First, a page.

|Title||From the Proliferation of the Photographic to the Nullification of Truth: Personal and Commercial Narratives of Travel in Britain, 1890s-1930s|
This article explores the impact that the democratisation of photography had on notions of photographic truth. It does so by focusing on the proliferation of visual narratives of travel produced by tourist photographers and travel firms in Britain between the 1890s and 1930s, a period that saw the emerging travel industry shift from using lens-based images to mixed-media. The article argues that people’s increasing familiarity with the means of representation displaced the ‘truth’ of the travel photograph from the image itself to one’s own experience of travel, forcing travel marketing to re-invent itself in an attempt to control the responses of customers.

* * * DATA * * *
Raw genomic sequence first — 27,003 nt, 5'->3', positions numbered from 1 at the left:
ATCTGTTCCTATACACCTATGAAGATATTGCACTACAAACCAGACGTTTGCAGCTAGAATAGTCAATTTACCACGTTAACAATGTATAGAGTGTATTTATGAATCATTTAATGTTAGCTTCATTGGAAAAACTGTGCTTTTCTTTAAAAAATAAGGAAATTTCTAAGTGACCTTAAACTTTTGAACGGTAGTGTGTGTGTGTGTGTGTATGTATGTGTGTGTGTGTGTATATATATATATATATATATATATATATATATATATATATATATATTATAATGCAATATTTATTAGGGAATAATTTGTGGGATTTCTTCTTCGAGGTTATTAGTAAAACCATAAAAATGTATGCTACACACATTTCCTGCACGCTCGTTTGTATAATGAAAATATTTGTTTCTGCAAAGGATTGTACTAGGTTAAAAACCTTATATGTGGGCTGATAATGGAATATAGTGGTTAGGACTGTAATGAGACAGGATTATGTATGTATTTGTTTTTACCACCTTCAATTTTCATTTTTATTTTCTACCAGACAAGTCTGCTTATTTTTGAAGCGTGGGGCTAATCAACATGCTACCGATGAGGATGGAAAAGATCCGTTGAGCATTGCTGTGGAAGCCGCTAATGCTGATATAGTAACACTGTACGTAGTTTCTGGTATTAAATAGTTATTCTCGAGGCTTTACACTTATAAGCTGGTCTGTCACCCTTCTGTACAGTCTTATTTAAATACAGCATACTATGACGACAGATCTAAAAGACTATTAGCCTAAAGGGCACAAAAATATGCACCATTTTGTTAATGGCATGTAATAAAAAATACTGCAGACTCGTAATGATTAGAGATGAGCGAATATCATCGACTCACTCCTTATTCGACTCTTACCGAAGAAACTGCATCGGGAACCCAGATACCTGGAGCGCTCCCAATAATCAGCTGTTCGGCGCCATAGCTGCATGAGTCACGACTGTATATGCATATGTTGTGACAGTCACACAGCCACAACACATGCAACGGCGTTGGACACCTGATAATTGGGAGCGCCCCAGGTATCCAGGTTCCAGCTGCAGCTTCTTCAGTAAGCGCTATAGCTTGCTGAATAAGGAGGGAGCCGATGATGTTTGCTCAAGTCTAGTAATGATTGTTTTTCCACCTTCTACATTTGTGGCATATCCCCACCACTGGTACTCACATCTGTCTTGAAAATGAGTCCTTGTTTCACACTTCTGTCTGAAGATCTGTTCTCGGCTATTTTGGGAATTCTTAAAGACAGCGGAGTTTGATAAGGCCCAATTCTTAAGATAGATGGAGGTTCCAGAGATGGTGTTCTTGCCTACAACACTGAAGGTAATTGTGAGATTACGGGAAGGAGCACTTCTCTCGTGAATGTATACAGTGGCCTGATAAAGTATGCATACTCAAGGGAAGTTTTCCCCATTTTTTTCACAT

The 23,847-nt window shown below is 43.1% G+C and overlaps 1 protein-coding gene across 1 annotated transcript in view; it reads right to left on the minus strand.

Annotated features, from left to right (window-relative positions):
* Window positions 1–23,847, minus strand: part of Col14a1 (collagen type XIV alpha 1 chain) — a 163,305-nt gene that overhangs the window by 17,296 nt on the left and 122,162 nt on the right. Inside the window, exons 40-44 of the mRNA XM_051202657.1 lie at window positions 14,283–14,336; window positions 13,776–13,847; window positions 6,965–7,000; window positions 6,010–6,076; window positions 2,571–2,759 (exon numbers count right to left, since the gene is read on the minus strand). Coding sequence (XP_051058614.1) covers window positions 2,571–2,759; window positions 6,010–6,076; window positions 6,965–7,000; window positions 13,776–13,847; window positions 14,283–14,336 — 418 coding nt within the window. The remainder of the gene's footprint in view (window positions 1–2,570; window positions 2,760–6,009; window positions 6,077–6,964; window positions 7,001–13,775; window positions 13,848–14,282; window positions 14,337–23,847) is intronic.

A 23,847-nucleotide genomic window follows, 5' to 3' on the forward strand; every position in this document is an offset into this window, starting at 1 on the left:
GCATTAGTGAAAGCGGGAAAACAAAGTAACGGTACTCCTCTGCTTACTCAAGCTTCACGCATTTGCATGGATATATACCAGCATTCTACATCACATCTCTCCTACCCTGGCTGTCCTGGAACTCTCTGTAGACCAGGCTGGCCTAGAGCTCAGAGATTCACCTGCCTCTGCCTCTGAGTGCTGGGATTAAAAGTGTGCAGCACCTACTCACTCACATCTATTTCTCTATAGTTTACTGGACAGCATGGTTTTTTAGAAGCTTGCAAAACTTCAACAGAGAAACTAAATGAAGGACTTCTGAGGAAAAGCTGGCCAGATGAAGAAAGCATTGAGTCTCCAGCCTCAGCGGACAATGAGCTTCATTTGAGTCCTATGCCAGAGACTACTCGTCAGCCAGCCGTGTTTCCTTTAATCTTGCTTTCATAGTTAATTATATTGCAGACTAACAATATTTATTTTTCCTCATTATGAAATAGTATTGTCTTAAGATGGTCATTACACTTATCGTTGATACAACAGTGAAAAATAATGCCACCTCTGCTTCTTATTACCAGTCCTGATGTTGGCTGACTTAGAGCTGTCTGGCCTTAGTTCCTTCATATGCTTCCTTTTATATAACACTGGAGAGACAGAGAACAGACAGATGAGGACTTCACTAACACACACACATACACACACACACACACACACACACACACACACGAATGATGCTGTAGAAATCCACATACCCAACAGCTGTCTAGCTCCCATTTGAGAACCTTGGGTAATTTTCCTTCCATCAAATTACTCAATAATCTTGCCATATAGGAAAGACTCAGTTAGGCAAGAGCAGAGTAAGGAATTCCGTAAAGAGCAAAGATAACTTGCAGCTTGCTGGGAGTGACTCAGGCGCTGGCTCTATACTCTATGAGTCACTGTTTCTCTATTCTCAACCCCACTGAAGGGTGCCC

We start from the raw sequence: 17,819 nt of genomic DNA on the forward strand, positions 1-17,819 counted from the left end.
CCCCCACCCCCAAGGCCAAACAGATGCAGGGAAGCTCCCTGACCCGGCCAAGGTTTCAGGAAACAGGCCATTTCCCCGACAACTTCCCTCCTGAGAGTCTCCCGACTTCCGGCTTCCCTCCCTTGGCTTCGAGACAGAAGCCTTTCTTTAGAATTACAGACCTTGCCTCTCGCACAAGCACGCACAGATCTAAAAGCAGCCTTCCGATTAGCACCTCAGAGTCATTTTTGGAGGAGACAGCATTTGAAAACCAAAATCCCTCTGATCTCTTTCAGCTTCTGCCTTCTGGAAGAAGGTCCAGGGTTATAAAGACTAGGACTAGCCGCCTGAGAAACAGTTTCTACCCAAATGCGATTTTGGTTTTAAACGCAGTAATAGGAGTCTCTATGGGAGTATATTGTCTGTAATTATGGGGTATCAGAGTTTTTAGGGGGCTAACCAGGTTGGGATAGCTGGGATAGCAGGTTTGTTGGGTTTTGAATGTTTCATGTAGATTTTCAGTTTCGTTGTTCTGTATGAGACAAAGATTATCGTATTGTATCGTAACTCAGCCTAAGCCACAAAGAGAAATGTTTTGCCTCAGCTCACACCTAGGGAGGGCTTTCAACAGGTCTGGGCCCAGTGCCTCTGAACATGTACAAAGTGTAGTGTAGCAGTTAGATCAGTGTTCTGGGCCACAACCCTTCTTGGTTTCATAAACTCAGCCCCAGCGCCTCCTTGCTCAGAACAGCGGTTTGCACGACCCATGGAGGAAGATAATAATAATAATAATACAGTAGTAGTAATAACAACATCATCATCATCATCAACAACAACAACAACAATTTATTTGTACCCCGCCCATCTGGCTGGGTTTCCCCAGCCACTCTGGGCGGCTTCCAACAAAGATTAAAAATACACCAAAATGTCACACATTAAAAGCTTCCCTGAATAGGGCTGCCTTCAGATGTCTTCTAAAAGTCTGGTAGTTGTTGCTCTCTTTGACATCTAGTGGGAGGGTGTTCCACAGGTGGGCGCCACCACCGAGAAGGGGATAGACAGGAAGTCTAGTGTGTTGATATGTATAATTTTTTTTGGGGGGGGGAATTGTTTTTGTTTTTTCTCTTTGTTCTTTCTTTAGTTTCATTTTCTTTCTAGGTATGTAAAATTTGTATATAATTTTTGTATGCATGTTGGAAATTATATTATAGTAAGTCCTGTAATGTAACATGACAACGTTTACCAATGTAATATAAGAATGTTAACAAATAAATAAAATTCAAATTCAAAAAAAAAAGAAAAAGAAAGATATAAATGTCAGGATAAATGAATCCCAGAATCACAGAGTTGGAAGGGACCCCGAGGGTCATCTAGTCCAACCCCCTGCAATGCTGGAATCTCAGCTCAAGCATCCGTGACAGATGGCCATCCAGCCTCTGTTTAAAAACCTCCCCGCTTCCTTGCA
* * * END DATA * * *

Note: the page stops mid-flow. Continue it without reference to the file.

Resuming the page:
|Keywords||tourist photographers, travel marketing, advertisement, democratisation of photography, Polytechnic Touring Association, Thomas Cook|
|Journal||Image [&] Narrative|
|Publisher||Open Humanities Press|
|Web address (URL)||http://www.imageandnarrative.be/index.php/imagenarrative/index|